Stories about: information sharing

SHRINE: Clinical & population research by the numbers

Clinical research is all about numbers. A new informatics network called SHRINE could help make it easier to get find out if the numbers of patients are there to answer complex questions. (victoriapeckham/Flickr)
Ed. note: This morning at 8:15 EDT, Isaac Kohane, MD, PhD, will tell the audience at TEDMED 2013 about his goal of using every clinical visit to advance medical science. 

To preview his talk, we’ve updated a past Vector story about SHRINE, a system Kohane helped develop to allow scientists to use clinical data from multiple hospitals for research.

Clinical research really comes down to a numbers game. And those numbers can be the bane of the clinical researcher. If there aren’t enough patients in a study, its results could be statistically meaningless. But getting enough patients for a study, particularly for rare diseases, can be a daunting challenge.

The Shared Research Information Network (or SHRINE) could help solve this vexing problem. Developed through Harvard Catalyst by a team led by Isaac “Zak” Kohane, MD, PhD, director of Boston Children’s Hospital’s Informatics Program, SHRINE links the clinical databases of participating Harvard-affiliated hospitals—currently Boston Children’s Hospital, Beth Israel Deaconess Medical Center, Brigham and Women’s Hospital, Dana-Farber Cancer Institute and Massachusetts General Hospital—letting researchers at those hospitals see how many patients from those hospitals meet selected criteria.

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New app streamlines and improves emergency care

It may seem like just a smartphone application, but BEAPPER, a real-time alert and communication platform, has been making waves in the Emergency Department (ED) at Boston Children’s Hospital, which sees an average of 150 patients per day.

The app sends Twitter-like alerts when beds become available, when orders have been placed and when lab results are back, reducing waiting time for families. Physicians working together can view each others’ profiles, and can quickly check on their patients’ status without having to sit down at a computer and log in.

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Let’s liberate clinical trial data

The Gutenberg press disseminated ideas to a wider society. But in the clinical world, much information is still on "lockdown." (Wikimedia Commons)

The best things in life are free: friends, sunny days, beautiful vistas. Wouldn’t it be nice if knowledge were also free? Historically, libraries promulgated knowledge sharing because it was for the public good. We see this spirit increasingly embraced on the Internet – take the recent announcement of a collaboration between Harvard and MIT to make their courses freely available to users around the world via the edX platform.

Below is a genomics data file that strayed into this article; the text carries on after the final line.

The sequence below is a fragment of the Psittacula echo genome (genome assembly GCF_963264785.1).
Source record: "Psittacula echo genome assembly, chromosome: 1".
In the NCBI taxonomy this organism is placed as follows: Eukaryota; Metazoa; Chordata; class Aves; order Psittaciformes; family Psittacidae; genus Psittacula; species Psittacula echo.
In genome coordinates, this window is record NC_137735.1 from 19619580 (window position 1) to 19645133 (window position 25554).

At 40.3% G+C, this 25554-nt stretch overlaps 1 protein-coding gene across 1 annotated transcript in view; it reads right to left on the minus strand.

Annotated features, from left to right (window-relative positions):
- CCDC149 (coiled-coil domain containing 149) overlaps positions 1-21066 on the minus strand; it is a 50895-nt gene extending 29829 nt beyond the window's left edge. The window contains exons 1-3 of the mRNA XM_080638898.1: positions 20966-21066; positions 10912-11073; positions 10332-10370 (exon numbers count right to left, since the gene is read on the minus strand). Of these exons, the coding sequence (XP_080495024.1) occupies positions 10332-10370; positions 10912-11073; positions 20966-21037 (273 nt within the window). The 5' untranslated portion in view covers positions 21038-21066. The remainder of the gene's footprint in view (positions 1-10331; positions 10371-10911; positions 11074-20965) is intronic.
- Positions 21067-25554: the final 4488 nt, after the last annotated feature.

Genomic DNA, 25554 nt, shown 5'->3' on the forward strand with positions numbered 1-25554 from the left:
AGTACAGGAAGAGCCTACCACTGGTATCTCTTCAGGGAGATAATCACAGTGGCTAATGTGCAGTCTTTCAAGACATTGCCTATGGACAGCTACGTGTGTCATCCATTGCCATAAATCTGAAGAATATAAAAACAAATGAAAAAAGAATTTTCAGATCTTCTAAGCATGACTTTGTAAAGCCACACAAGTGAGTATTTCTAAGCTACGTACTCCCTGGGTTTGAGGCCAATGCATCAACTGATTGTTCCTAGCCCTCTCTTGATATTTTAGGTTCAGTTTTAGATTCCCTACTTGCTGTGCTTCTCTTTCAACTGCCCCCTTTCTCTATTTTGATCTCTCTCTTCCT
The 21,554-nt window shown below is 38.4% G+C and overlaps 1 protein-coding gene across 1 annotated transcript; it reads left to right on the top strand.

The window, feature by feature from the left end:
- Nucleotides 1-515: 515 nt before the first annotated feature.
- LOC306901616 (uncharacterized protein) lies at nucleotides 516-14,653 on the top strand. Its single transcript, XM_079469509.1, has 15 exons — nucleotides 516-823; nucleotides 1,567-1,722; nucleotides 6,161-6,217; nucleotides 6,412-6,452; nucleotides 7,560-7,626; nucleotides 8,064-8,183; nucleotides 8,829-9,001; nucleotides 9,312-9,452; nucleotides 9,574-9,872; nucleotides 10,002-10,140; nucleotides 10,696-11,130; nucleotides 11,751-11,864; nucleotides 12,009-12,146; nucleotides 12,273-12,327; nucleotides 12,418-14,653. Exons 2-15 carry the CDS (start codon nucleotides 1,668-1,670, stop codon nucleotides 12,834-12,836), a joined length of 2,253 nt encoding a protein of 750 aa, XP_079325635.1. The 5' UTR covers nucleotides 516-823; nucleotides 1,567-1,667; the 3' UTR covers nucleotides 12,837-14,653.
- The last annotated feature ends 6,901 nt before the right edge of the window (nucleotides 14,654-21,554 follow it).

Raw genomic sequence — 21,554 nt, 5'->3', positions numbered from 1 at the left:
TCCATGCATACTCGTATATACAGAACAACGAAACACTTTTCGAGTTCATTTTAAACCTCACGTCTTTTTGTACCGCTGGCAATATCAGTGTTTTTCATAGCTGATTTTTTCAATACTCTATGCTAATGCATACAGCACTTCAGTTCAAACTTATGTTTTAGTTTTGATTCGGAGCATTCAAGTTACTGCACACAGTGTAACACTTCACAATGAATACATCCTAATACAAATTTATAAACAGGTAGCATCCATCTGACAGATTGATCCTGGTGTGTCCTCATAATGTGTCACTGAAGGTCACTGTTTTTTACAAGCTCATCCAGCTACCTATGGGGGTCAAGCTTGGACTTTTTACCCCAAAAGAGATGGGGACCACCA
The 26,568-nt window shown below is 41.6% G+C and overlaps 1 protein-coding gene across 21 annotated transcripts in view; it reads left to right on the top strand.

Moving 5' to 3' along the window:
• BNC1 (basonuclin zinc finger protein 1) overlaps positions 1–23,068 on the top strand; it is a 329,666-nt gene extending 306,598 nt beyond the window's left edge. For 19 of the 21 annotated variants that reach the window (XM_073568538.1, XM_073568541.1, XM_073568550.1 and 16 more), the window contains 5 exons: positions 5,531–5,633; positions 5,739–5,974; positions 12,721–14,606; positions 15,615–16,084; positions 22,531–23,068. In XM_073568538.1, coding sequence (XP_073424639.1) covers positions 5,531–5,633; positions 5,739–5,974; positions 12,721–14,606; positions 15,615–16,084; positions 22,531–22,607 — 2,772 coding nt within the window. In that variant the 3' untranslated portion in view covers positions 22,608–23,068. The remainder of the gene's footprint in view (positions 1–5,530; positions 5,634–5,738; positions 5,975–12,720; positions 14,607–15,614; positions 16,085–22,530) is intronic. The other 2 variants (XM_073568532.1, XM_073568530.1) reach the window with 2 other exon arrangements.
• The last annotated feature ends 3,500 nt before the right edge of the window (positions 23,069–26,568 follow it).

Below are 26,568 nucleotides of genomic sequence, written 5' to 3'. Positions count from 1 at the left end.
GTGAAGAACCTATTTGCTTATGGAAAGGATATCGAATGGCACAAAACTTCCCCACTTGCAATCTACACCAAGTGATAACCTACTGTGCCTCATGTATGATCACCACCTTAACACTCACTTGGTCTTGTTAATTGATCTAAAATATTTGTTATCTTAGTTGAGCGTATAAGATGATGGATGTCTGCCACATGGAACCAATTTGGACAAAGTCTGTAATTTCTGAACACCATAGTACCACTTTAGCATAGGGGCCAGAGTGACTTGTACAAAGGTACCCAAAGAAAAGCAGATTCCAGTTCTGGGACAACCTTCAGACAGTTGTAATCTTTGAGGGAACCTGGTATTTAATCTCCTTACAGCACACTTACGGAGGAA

But have we made all useful knowledge available in a way that allows for the greatest societal advancement? Not really. According to Ken Mandl, MD, MPH, director of the Intelligent Health Laboratory at the Children’s Hospital Informatics Program (CHIP), one important source of information still on lockdown is clinical trial data. In an article called, “Learning from Hackers: Open-Source Clinical Trials” published this month in Science Translational Medicine (not currently available in full text), Mandl and his coauthors call for making raw, de-identified clinical trial data free to the public.

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SHRINE: Clinical and population research by the numbers

Clinical research is all about numbers. A new informatics network called SHRINE could help make it easier to get find out if the numbers of patients are there to answer complex questions. (victoriapeckham/Flickr)

As we’ve discussed before, clinical research really comes down to a numbers game. But getting enough patients for a study, particularly for rare diseases, can be a daunting challenge. Similarly, it can be hard to tell whether observations made in just two or three patients, say a possible new medication interaction or a new diagnostic presentation, are part of a trend – one that’s worth grant money to study.

The Shared Research Information Network (or SHRINE) could help solve these vexing problems by mining data across hospitals. Developed through Harvard Catalyst by a team led by Isaac “Zak” Kohane, director of the Children’s Hospital Informatics Program, SHRINE links the clinical databases of participating Harvard-affiliated hospitals – currently Children’s, Beth Israel Deaconess Medical Center, Brigham and Women’s Hospital, Dana-Farber Cancer Institute and Massachusetts General Hospital – letting researchers see the numbers of patients seen at those hospitals who meet selected criteria.

Why is this important?

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